But it is a fairy tale that disguises the real meaning of Thanksgiving. The reality is nothing like the official story.
The official story says that the Pilgrims learned how to farm from the Indians, that 1621 was a bountiful harvest, where the hard-working Pilgrims and Indians sat down to a feast to give thanks. They then lived happily ever after.
But according to the governor of the colony William Bardford, 1621 was a famine year, and that many of the Pilgrims were lazy thieves.
In his History of Plymouth Plantation, Bradford wrote that the colonists went hungry for years because many refused to work in the fields. Instead, “Much was stolen both by night and day…”
Yes, there were harvest feasts in 1621 and 1622, but they were one day events. The general condition of those years was not abundance, but famine and death.
It wasn’t until 1623 that Bradford wrote, “instead of famine now God gave them plenty, and the face of things was changed, to the rejoicing of the hearts of many, for which they blessed God.”
Thereafter, he wrote, “any general want or famine hath not been amongst them since to this day.”
In fact, the colonists produced so much food in 1624, that they were able to begin exporting corn.
What was different between the difficult early years and from 1623 afterwards?
Of the early harvests Bradford wrote, “all profits & benefits that are got by trade, traffic, trucking, working, fishing, or any other means” were to be placed in the common stock of the colony, and that, “all such persons as are of this colony, are to have their meat, drink, apparel, and all provisions out of the common stock.”
From each according to their ability, to each according to their need.
The early colonists were socialists.
That is why they were starving.
Bradford wrote that “young men that were most able and fit for labor and service” complained about being forced to “spend their time and strength to work for other men’s wives and children.”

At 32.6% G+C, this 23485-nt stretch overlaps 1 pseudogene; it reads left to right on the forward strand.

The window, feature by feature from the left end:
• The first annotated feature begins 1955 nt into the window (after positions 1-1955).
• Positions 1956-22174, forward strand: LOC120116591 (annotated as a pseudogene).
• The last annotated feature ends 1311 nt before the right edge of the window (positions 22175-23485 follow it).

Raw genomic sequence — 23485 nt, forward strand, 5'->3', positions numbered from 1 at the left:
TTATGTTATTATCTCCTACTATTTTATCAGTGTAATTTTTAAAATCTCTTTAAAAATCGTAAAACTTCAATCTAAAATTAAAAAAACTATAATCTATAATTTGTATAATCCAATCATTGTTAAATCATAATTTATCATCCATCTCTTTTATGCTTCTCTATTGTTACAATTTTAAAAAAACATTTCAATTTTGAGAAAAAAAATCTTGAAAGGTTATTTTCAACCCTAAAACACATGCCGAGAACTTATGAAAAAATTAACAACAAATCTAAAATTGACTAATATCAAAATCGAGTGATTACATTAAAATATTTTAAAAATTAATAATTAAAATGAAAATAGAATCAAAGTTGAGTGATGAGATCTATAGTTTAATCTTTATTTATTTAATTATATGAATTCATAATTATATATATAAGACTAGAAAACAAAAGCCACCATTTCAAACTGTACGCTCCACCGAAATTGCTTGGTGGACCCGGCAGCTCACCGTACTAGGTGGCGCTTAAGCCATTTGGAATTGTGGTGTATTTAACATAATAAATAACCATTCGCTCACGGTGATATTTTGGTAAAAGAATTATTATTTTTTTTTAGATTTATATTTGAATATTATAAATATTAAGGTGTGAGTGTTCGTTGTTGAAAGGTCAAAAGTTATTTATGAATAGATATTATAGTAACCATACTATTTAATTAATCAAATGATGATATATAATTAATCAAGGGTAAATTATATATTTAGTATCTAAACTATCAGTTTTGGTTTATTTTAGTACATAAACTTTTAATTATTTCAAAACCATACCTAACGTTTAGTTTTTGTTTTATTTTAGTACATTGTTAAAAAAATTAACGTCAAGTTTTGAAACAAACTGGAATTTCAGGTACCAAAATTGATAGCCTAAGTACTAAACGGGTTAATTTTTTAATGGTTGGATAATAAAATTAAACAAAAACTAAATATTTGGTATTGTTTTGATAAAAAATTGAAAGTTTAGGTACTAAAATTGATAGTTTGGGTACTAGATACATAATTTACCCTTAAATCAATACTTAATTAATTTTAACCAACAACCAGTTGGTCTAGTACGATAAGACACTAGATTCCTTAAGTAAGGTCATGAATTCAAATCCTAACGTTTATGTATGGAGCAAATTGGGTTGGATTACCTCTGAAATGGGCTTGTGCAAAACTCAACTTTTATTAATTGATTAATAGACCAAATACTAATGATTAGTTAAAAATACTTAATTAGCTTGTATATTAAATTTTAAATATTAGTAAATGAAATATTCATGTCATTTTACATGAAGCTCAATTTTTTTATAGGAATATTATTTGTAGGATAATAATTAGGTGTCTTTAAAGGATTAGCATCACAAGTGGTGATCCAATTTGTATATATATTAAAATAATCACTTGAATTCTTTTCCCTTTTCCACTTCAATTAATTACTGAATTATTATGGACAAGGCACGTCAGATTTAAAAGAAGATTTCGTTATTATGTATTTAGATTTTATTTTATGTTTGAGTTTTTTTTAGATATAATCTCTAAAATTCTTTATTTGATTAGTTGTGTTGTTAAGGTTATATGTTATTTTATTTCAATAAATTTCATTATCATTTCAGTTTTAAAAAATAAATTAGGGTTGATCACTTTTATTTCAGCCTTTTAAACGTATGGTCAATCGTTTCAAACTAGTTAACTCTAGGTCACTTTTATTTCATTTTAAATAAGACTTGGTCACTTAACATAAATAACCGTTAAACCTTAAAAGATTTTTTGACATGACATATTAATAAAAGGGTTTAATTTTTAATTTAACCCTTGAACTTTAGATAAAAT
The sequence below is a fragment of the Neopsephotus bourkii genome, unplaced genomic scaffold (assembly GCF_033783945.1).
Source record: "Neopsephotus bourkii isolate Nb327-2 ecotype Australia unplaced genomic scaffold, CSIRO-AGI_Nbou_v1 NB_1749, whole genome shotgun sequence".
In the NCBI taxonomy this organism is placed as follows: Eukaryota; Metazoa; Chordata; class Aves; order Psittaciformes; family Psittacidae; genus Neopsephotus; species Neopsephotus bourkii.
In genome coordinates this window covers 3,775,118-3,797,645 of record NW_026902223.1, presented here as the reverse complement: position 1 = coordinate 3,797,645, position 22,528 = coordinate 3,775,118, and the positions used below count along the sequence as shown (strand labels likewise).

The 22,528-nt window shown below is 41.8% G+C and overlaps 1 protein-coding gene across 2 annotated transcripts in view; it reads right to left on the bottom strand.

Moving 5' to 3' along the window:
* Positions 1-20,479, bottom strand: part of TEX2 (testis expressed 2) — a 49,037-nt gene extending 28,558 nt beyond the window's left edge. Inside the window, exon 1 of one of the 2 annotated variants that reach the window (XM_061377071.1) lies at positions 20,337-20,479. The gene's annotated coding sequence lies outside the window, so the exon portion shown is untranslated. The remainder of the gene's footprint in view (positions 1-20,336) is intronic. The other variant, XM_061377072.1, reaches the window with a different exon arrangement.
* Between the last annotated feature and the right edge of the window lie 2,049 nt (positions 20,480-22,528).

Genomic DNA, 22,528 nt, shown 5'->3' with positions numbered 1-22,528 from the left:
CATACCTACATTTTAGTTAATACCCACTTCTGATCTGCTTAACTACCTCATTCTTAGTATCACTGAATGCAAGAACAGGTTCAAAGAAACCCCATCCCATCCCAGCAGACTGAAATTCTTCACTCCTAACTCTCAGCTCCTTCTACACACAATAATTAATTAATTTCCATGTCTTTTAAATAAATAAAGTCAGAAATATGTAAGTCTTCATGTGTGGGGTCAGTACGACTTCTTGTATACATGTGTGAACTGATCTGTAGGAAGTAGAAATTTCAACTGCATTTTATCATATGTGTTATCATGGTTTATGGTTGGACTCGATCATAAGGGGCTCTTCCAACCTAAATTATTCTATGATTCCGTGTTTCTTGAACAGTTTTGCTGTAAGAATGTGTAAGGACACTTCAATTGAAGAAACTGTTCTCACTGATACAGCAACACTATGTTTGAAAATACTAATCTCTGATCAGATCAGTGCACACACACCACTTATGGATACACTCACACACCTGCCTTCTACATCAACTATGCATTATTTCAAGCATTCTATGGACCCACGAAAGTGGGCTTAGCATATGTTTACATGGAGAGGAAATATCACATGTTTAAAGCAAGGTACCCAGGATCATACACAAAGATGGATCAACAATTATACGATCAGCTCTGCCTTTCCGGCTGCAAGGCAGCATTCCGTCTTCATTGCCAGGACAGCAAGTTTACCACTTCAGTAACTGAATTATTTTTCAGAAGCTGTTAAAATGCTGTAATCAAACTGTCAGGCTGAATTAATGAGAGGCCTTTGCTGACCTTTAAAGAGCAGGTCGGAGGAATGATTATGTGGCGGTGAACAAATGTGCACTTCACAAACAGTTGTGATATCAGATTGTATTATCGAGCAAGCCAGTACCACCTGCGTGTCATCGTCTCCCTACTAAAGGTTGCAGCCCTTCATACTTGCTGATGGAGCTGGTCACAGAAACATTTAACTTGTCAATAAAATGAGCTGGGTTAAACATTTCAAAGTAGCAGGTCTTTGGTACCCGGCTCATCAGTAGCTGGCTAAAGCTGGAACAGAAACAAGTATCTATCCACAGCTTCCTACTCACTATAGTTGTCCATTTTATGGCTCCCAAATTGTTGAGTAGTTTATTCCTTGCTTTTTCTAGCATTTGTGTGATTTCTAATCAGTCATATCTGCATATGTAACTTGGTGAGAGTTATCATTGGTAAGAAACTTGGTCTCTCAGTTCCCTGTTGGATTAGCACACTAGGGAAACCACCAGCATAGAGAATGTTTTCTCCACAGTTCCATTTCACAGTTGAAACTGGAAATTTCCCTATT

Also, “the strong, or man of parts, had no more in division of victuals and clothes, than he that was weak.” So the young and strong refused to work and the total amount of food produced was never adequate.
To solve the problem, Bradford gave each household a parcel of land and told them they could keep everything they produced, or trade it away as they pleased.
In other words, he replaced socialism with a free market.
That was the end of the famines.
Many other early colonists also set up socialist states, all with the same lousy results.
At Jamestown, less than half survived their first year in America. Most of the work was being done by a fifth of the men, the others choosing to be parasites.
In the winter of 1609–10, called “The Starving Time,” only 10% of Jamestown’s population survived.
But when Jamestown changed to a free market, the results were just as dramatic as those at Plymouth. In 1614 the Colony Secretary wrote that there was “plenty of food, which every man by his own industry may easily and doth procure.”
He said that when the socialist system had prevailed, “we reaped not so much corn from the labors of thirty men as three men have done for themselves now.”
Before these free markets were established, the colonists had nothing for which to be thankful. They were in the same situation as communist Russia, and for the same reasons.
But after free markets were established, the abundance was so dramatic that annual celebrations became common, and in 1863 Thanksgiving became a national holiday.
Thus, the real meaning of Thanksgiving, deleted from the official story, is: Socialism does not work, has never worked, and will never work.
The one and only source of abundance is free markets.
Free markets are not ‘dog eat dog,’ but rather, ‘turkey feed turkey.’